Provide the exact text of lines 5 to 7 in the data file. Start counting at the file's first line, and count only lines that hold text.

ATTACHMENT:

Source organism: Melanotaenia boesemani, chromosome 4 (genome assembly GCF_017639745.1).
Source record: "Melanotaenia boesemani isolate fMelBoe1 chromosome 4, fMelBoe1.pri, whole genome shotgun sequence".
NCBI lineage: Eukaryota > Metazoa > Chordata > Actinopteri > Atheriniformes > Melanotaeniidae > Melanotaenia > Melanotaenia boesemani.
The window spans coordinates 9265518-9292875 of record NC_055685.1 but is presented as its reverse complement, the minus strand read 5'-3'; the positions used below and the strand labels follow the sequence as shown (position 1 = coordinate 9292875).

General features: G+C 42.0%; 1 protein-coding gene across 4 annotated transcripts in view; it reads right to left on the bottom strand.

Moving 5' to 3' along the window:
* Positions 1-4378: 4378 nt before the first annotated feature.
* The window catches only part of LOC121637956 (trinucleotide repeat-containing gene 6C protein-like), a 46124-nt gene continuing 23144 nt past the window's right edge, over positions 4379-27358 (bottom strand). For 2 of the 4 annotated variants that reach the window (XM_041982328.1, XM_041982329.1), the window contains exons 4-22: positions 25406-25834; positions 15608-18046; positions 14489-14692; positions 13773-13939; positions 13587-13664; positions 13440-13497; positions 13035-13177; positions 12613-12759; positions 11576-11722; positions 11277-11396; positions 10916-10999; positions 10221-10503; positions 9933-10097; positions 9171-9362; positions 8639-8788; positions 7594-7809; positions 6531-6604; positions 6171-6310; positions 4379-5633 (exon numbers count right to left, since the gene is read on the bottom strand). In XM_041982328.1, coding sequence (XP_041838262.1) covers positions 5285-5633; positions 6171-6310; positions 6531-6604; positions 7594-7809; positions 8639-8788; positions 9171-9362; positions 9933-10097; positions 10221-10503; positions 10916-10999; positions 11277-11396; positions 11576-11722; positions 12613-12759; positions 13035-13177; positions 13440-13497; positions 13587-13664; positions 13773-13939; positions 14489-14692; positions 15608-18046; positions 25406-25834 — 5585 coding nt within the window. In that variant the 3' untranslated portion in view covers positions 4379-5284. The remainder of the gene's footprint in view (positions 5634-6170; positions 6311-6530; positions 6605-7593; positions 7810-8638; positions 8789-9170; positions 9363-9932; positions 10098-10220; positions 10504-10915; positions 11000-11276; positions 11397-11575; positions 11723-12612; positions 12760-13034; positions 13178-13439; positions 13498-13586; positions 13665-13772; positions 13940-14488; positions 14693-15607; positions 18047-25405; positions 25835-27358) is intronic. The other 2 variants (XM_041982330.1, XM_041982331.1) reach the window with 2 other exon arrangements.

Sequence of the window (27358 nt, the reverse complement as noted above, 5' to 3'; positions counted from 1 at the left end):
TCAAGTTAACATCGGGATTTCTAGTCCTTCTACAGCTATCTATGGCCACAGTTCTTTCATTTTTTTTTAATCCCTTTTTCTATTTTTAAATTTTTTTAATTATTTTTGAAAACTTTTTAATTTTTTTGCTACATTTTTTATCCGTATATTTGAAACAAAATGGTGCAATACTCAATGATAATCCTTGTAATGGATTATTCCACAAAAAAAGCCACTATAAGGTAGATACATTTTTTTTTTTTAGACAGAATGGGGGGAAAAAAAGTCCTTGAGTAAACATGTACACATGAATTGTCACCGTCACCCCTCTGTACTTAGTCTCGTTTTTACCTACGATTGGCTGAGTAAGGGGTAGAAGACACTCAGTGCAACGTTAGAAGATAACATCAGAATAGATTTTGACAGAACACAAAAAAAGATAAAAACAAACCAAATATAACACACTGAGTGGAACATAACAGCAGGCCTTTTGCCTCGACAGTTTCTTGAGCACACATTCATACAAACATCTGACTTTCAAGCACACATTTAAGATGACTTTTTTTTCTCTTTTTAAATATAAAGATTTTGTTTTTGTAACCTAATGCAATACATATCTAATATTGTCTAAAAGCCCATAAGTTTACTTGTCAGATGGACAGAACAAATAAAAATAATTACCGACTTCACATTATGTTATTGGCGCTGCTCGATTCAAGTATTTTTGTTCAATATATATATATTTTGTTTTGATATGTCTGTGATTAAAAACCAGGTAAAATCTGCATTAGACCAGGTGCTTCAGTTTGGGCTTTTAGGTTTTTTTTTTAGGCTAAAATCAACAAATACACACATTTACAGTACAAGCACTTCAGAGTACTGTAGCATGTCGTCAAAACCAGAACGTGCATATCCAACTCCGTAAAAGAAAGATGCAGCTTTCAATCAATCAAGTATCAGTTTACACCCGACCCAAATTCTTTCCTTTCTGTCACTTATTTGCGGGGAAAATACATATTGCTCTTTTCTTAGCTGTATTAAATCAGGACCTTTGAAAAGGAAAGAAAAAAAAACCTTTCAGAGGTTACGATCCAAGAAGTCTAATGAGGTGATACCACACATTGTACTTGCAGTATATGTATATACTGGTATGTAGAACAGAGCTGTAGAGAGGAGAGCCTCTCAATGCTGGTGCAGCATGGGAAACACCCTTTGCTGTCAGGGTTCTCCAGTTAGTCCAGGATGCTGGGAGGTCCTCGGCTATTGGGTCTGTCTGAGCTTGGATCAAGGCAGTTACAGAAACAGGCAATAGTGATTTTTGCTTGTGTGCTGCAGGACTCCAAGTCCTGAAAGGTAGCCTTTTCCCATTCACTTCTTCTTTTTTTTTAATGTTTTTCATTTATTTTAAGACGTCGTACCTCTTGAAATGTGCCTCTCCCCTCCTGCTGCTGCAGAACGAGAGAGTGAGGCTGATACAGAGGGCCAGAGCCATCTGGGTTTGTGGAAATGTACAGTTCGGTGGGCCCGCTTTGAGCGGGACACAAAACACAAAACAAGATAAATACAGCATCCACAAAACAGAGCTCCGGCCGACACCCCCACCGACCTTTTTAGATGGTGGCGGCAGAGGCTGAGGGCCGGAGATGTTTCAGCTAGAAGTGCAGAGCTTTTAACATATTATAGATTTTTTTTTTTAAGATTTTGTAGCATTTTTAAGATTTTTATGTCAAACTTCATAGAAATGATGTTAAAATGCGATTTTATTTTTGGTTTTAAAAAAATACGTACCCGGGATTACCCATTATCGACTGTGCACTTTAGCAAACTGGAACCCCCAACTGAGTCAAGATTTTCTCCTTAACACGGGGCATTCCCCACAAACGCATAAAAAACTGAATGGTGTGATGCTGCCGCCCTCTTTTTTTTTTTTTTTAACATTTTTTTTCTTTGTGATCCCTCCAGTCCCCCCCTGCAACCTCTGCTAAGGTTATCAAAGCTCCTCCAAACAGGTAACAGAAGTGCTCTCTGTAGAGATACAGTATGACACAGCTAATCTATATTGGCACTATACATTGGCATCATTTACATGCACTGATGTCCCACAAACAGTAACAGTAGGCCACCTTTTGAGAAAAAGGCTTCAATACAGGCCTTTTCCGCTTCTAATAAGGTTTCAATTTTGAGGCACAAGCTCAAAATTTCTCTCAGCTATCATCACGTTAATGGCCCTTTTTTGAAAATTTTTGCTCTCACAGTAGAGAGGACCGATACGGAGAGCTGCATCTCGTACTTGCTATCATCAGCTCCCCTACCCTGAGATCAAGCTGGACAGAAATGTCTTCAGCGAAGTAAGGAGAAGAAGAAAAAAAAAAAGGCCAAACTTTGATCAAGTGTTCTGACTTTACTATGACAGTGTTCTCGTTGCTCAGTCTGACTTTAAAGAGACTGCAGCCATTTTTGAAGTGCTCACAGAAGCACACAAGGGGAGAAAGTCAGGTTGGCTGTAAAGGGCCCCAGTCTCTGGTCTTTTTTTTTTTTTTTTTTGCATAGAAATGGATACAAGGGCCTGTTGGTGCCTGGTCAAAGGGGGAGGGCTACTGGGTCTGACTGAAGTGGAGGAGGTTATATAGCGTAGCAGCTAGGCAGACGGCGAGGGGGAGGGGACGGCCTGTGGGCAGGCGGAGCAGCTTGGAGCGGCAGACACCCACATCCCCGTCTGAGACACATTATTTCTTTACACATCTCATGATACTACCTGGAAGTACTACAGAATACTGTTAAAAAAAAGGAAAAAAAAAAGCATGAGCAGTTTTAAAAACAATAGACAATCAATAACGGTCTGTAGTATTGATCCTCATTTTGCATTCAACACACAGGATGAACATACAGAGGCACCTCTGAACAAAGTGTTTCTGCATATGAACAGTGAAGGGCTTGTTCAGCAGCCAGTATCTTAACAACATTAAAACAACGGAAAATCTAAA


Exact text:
General features: G+C 42.0%; 1 protein-coding gene across 4 annotated transcripts in view; it reads right to left on the bottom strand.

Moving 5' to 3' along the window:
* Positions 1-4378: 4378 nt before the first annotated feature.